Ironically, though, the Armenian genocide resolution could have another consequence: that Turkey will rescind the support it renders the American war effort in Iraq, at least for a while. By making Turkish bases and Turkish air space unavailable to “the troops” and, more importantly, to the cargo the U.S. needs to run the war, Turkey could make the Iraq War much more difficult to conduct. This is not what “supporting the troops” is about; at least not to the Democratic leadership. Evidently, though, no matter how determined they are to be or at least to seem as “strong on defense” as their Republican rivals, pandering to ethnic constituencies still takes precedence. It trumps “supporting the troops.”

[Too bad that Serbs are not more concentrated in battleground states and that they’re not better organized as an interest group. Had they been, Bill Clintons’ military adventures in the former Yugoslavia might have been avoided, saving countless lives and incalculable damage to that nation’s infrastructure!]

Thus it turns out that Nancy Pelosi and the rest are not incapable of impeding Bush wars after all. Since “does” implies “can,” we now know for sure that they can do more than “talk the (anti-war) talk.” They may not have it within themselves to end the war by defunding it, or to punish its perpetrators (or even remove them from office), but they can make the murder and mayhem more difficult to execute. Supporting the troops, it seems, has its limits – even in Pelosiite circles. That’s good to know.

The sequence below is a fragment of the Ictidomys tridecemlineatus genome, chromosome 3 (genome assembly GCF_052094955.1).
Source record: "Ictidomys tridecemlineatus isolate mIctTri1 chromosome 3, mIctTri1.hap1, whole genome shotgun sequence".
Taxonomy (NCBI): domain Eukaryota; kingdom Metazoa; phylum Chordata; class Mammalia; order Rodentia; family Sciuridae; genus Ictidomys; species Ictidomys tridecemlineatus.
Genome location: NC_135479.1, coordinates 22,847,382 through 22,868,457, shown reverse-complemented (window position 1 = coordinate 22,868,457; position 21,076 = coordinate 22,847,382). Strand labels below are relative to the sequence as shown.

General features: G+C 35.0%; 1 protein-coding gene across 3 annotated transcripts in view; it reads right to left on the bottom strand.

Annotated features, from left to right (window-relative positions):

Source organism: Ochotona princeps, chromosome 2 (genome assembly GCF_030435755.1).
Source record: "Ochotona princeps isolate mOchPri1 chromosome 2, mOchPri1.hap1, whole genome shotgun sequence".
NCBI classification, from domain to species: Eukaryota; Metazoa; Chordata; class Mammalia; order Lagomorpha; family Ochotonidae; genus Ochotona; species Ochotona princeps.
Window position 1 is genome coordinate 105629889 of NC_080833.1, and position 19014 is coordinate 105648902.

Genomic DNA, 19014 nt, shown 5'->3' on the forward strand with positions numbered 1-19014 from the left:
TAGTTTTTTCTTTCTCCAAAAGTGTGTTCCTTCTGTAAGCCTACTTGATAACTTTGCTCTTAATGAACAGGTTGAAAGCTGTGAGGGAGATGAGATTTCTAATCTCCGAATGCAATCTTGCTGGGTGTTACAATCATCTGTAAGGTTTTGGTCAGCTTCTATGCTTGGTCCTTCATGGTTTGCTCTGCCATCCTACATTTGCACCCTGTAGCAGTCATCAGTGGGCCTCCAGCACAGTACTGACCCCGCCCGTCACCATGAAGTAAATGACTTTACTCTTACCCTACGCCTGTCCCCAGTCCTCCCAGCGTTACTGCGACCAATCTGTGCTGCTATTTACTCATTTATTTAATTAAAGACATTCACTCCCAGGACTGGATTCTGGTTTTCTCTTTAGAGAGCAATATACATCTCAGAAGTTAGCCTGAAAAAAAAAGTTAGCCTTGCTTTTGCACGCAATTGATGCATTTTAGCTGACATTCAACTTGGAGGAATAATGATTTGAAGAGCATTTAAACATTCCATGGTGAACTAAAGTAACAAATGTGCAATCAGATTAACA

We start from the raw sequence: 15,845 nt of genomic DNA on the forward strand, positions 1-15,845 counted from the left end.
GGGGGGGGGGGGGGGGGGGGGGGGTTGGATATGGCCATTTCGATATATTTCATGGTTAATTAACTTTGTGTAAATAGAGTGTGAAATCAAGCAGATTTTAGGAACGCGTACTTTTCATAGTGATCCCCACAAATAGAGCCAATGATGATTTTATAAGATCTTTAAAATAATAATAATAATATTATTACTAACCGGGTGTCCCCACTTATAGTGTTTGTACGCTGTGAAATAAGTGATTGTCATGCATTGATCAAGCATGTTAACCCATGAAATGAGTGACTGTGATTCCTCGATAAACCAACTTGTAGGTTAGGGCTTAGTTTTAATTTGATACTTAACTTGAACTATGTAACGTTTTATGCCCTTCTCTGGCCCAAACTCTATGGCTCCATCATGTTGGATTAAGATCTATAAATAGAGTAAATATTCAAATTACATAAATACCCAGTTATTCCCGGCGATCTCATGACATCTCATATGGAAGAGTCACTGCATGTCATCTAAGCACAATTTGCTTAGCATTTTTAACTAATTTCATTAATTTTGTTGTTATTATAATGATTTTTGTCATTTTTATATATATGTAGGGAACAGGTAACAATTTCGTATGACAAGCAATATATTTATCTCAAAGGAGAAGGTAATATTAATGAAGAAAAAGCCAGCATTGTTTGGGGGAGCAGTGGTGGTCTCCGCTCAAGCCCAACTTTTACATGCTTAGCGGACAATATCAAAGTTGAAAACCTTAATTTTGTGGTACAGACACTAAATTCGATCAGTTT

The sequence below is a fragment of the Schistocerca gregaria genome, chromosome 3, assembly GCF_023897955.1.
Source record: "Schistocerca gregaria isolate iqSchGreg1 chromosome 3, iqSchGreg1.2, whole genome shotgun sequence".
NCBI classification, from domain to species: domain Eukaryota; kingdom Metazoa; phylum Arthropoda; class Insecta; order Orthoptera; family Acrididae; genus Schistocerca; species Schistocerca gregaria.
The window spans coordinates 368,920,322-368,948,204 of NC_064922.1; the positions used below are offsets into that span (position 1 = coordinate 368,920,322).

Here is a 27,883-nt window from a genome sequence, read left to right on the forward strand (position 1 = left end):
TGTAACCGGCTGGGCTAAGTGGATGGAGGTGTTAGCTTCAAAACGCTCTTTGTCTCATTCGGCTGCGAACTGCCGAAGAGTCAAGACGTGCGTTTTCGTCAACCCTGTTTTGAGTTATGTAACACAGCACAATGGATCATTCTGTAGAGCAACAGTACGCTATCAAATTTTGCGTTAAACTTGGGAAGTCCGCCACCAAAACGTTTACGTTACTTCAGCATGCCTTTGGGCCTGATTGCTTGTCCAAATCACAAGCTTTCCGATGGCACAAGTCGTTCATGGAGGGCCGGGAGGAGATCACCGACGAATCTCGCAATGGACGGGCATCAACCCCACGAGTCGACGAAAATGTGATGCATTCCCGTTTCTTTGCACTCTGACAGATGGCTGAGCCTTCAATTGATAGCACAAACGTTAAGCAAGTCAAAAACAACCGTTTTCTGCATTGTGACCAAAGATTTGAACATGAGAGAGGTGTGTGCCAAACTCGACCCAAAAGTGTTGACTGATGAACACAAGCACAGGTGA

* *

Note: in declaring that the Armenians suffered a genocide, the House of Representatives, home of the “freedom fry,” is following the lead of their new friends, the French. But the French are even worse. Not only do they legislate historical judgments; they also impose penalties on those who disagree. This makes life difficult for Holocaust deniers but it can also have charmingly ironic consequences – as when that archetypal “orientalist” and leading figure in the “clash of civilizations” wing of the neo-con movement, Bernard Lewis, was indicted in France -- for denying the Armenian genocide!

1 comment:

Muslims Against Sharia said...

Muslims Against Sharia commend House Democrats and Speaker Pelosi for pressing ahead with an Armenian genocide bill. Republican opposition to the bill is pure manifestation of moral relativism.
Muslims Against Sharia condemn Turkish government for refusing to acknowledge Armenian genocide and recalling its US ambassador in response to the bill.

Source: AFP